Your fall planning this year looks much different from what you expected. Your campus is determining how to serve your faculty and students safely, and in a way that provides the full campus experience. As you plan for the future, consider auditing your social media accounts and some key metrics you should be paying attention to.
Maintaining Social Accounts
If you’ve found yourself doing more with less, a social media audit is an easy way to make the most of your institution’s existing social accounts. Auditing gives you the full picture of your campus’s official (and unofficial) social media presence, allowing you to consolidate or eliminate accounts as it makes sense.
The typically quieter summer months are a great time to proactively focus on your social account strategy as you prepare for the fall. And while the summer of 2020 may not be as quiet as summers past, the need for account cleanup is still real.
More than ever, your audience’s first impression of your campus is your digital presence. A social media audit is your first step toward managing online conversation and ensuring that first impression is your owned, or self-published, content.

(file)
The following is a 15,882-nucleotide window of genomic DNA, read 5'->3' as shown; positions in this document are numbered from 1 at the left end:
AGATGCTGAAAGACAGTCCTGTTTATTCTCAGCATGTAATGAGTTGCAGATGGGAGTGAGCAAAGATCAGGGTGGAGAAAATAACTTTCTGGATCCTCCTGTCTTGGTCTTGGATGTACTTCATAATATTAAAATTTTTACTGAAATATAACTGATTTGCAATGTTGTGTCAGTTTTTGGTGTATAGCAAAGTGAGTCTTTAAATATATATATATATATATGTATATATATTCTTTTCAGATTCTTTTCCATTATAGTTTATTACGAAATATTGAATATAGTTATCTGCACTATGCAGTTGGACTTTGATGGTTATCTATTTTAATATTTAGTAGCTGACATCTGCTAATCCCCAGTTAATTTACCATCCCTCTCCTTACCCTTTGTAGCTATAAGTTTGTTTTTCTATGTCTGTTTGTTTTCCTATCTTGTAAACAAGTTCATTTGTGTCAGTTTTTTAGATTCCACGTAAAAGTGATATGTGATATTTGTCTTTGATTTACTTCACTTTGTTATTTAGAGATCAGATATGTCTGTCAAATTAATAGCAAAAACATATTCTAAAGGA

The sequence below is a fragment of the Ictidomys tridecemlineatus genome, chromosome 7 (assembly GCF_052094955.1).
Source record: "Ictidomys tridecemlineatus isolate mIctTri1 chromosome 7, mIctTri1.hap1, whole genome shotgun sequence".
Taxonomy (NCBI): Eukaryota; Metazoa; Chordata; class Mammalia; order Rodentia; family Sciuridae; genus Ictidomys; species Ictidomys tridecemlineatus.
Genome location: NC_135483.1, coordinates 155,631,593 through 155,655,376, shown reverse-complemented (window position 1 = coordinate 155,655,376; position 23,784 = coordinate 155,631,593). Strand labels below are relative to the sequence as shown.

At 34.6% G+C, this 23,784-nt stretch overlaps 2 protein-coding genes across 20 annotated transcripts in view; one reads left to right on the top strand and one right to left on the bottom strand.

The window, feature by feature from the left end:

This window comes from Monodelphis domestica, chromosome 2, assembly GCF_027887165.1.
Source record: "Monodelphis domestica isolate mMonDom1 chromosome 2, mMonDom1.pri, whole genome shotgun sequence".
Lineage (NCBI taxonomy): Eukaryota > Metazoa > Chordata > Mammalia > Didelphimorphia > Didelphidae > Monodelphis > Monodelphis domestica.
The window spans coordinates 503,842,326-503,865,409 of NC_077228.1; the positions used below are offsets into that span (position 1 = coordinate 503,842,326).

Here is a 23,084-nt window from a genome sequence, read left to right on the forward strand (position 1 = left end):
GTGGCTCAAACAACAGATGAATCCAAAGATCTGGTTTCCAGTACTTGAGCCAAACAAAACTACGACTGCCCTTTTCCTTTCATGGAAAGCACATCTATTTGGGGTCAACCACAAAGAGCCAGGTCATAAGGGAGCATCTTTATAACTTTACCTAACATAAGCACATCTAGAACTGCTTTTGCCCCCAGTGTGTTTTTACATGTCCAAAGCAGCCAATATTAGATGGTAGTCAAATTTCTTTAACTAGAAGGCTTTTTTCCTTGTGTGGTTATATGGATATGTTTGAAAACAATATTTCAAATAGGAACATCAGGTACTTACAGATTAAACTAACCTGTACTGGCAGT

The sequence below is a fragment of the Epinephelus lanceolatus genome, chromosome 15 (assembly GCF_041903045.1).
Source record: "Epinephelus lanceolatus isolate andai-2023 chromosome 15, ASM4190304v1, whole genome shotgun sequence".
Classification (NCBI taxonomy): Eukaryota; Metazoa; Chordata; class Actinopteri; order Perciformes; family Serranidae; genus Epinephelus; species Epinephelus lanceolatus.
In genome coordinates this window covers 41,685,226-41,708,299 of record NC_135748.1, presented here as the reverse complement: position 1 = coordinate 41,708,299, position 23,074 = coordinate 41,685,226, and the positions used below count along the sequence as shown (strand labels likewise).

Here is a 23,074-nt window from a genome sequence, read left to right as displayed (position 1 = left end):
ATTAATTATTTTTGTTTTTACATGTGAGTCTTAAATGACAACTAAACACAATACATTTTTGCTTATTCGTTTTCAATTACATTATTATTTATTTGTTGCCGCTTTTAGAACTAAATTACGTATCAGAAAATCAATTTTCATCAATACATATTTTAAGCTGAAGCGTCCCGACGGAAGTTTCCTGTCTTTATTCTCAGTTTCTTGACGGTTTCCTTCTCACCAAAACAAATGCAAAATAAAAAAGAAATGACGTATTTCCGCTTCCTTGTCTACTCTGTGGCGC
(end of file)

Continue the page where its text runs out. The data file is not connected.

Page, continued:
>> This post walks you through doing an audit yourself—and it’s a process. If you need an extra set of hands to audit your university’s account quickly, Campus Sonar can help.
Here are five key benefits of using this summer to audit your social accounts.
- Better understand how your campus is represented on social media. Prospective students and their parents, current students, alumni, the media, competitors, and donors see conversation posted publicly online about your school. If you’re not sure about the scope of your social media presence—both official and unofficial—you’re opening your campus up to unnecessary reputational risk.
- Reduce your risk of reputational harm. Knowing what other accounts say about your campus gives you the power to reduce your risk. Monitor unofficial accounts and collect examples if they’re violating any trademarks.
- Manage your online image. Know the platforms your community is active and talking about you on.